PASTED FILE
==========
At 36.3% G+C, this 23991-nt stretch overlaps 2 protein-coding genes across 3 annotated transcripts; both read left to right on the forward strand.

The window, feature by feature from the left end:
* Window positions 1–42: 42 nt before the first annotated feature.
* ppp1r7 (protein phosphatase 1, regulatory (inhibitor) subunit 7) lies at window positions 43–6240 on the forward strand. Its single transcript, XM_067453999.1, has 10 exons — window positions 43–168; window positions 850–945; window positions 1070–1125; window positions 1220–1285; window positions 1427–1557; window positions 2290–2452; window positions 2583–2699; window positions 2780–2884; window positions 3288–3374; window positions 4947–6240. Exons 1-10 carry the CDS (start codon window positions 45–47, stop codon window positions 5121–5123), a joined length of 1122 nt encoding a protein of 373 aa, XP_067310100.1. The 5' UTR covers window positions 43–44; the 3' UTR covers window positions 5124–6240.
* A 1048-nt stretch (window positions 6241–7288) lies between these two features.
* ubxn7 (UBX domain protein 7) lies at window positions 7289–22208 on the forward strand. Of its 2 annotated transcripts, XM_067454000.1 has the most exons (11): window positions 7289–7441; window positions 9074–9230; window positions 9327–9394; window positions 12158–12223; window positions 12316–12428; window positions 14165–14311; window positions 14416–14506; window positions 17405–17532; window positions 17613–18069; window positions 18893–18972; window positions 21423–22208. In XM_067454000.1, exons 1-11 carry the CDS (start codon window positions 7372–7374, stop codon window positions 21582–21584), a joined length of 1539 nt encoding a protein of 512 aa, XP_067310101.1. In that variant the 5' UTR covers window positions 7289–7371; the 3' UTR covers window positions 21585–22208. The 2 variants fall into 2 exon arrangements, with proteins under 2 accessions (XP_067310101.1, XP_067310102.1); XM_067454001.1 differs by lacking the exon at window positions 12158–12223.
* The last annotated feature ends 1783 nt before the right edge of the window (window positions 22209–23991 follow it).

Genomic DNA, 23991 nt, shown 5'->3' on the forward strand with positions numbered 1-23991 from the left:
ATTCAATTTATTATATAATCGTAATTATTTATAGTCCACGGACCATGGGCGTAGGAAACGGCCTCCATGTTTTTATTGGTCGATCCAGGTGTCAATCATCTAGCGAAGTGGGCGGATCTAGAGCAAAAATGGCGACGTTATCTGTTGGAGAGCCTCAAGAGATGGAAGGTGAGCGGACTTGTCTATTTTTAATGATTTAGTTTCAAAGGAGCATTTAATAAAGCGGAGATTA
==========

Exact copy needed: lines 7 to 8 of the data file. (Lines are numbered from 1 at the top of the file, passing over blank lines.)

* The last annotated feature ends 1783 nt before the right edge of the window (window positions 22209–23991 follow it).

Genomic DNA, 23991 nt, shown 5'->3' on the forward strand with positions numbered 1-23991 from the left: